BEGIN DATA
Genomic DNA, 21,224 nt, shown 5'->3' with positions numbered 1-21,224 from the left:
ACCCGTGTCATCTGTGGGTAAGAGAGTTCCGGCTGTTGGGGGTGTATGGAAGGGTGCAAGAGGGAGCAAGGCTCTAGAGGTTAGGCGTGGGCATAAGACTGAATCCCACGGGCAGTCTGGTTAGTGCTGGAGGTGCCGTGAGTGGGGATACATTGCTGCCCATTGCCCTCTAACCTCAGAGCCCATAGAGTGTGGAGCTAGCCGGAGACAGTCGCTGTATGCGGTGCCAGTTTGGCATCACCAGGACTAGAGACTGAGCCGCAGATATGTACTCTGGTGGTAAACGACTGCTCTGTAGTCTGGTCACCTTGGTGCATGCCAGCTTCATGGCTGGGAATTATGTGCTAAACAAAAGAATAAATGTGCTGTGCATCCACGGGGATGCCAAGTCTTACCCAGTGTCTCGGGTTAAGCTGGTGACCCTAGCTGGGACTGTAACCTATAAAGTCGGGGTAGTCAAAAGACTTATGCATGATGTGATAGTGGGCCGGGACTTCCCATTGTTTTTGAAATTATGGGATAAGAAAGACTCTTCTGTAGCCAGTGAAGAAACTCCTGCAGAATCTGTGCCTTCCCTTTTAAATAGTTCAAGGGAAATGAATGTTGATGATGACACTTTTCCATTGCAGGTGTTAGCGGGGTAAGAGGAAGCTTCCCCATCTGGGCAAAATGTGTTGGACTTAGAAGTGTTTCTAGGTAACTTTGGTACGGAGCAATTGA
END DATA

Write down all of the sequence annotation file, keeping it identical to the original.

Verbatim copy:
Genomic DNA, 21,224 nt, shown 5'->3' with positions numbered 1-21,224 from the left:
ACCCGTGTCATCTGTGGGTAAGAGAGTTCCGGCTGTTGGGGGTGTATGGAAGGGTGCAAGAGGGAGCAAGGCTCTAGAGGTTAGGCGTGGGCATAAGACTGAATCCCACGGGCAGTCTGGTTAGTGCTGGAGGTGCCGTGAGTGGGGATACATTGCTGCCCATTGCCCTCTAACCTCAGAGCCCATAGAGTGTGGAGCTAGCCGGAGACAGTCGCTGTATGCGGTGCCAGTTTGGCATCACCAGGACTAGAGACTGAGCCGCAGATATGTACTCTGGTGGTAAACGACTGCTCTGTAGTCTGGTCACCTTGGTGCATGCCAGCTTCATGGCTGGGAATTATGTGCTAAACAAAAGAATAAATGTGCTGTGCATCCACGGGGATGCCAAGTCTTACCCAGTGTCTCGGGTTAAGCTGGTGACCCTAGCTGGGACTGTAACCTATAAAGTCGGGGTAGTCAAAAGACTTATGCATGATGTGATAGTGGGCCGGGACTTCCCATTGTTTTTGAAATTATGGGATAAGAAAGACTCTTCTGTAGCCAGTGAAGAAACTCCTGCAGAATCTGTGCCTTCCCTTTTAAATAGTTCAAGGGAAATGAATGTTGATGATGACACTTTTCCATTGCAGGTGTTAGCGGGGTAAGAGGAAGCTTCCCCATCTGGGCAAAATGTGTTGGACTTAGAAGTGTTTCTAGGTAACTTTGGTACGGAGCAATTGA